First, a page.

Washington Post checks the results from a NYU researcher’s experiment using bots to prevent racial harassment on Twitter – and what automated anti-racism says about how we can be guided online:
In the short run, heavy-handed sanctions like account bans can actually embolden users who are censored. There is excellent evidence that this happens in China when the regime employs censorship.
A better option might be to empower users to improve their online communities through peer-to-peer sanctioning.
The use of an experiment allowed me to tightly control the context for sanctioning. I sent every harasser the same message:
@[subject] Hey man, just remember that there are real people who are hurt when you harass them with that kind of language
I used a racial slur as the search term because I thought of it as the strongest evidence that a tweet might contain racist harassment.
Overall, I had four types of bots: High Follower/White; Low Follower/White; High Follower/Black; and Low Follower/Black. My prediction was that messages from the different types of bots would function differently. I thought High Follower/White bots would have the largest effect, while Low Follower/Black bots would have only a minimal effect.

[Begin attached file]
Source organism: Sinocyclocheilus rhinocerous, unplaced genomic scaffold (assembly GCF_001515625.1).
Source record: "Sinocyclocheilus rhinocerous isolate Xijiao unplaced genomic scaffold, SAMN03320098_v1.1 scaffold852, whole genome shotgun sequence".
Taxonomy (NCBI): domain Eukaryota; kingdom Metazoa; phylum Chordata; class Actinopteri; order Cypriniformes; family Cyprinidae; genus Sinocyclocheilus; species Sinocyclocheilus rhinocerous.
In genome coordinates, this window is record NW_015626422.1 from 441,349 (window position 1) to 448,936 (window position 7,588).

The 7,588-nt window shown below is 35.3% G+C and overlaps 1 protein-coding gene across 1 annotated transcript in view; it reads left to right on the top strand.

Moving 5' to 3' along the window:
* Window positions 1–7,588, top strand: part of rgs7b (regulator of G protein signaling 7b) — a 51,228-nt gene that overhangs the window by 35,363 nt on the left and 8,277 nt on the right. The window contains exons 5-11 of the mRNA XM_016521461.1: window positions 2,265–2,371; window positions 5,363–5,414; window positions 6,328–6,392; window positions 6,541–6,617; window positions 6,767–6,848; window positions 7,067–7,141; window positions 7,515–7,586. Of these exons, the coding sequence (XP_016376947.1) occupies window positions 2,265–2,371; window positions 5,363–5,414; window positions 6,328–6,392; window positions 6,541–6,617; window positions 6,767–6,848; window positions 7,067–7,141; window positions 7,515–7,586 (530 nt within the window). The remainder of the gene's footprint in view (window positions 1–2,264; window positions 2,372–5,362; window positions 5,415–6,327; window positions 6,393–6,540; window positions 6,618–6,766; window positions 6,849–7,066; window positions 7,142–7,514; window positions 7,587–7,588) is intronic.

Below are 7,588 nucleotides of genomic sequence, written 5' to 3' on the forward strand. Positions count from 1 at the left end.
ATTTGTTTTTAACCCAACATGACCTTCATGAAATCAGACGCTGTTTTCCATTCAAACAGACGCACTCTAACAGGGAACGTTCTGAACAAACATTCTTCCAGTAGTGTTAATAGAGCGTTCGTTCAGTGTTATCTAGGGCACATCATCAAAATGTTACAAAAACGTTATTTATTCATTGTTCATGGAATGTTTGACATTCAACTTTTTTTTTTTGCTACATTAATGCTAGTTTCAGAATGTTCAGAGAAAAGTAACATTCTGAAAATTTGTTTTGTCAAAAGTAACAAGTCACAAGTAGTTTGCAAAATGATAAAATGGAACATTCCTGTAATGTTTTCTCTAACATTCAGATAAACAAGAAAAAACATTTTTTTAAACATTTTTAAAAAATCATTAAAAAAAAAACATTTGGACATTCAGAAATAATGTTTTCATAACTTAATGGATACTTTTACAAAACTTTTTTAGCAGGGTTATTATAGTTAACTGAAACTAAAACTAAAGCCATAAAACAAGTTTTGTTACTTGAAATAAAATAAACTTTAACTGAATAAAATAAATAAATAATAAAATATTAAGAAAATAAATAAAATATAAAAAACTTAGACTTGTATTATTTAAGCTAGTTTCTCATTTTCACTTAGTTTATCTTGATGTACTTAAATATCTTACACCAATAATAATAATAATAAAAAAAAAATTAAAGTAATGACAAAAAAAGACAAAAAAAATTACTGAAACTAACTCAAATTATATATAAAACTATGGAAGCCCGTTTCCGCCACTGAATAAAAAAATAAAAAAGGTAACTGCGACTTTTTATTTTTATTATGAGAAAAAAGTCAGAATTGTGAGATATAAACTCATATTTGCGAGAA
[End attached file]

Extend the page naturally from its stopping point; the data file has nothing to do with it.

I expected the white bots to be more effective than the black bots because all of my subjects were themselves white, and there is evidence that messages about social norms from the “in-group” are more effective than messages from the “out-group.”
Only one of the four types of bots caused a significant reduction in the subjects’ rate of tweeting slurs: the white bots with 500 followers. The graph below shows that this type of bot caused each subject to tweet the slur 0.3 fewer times per day in the week after being sanctioned.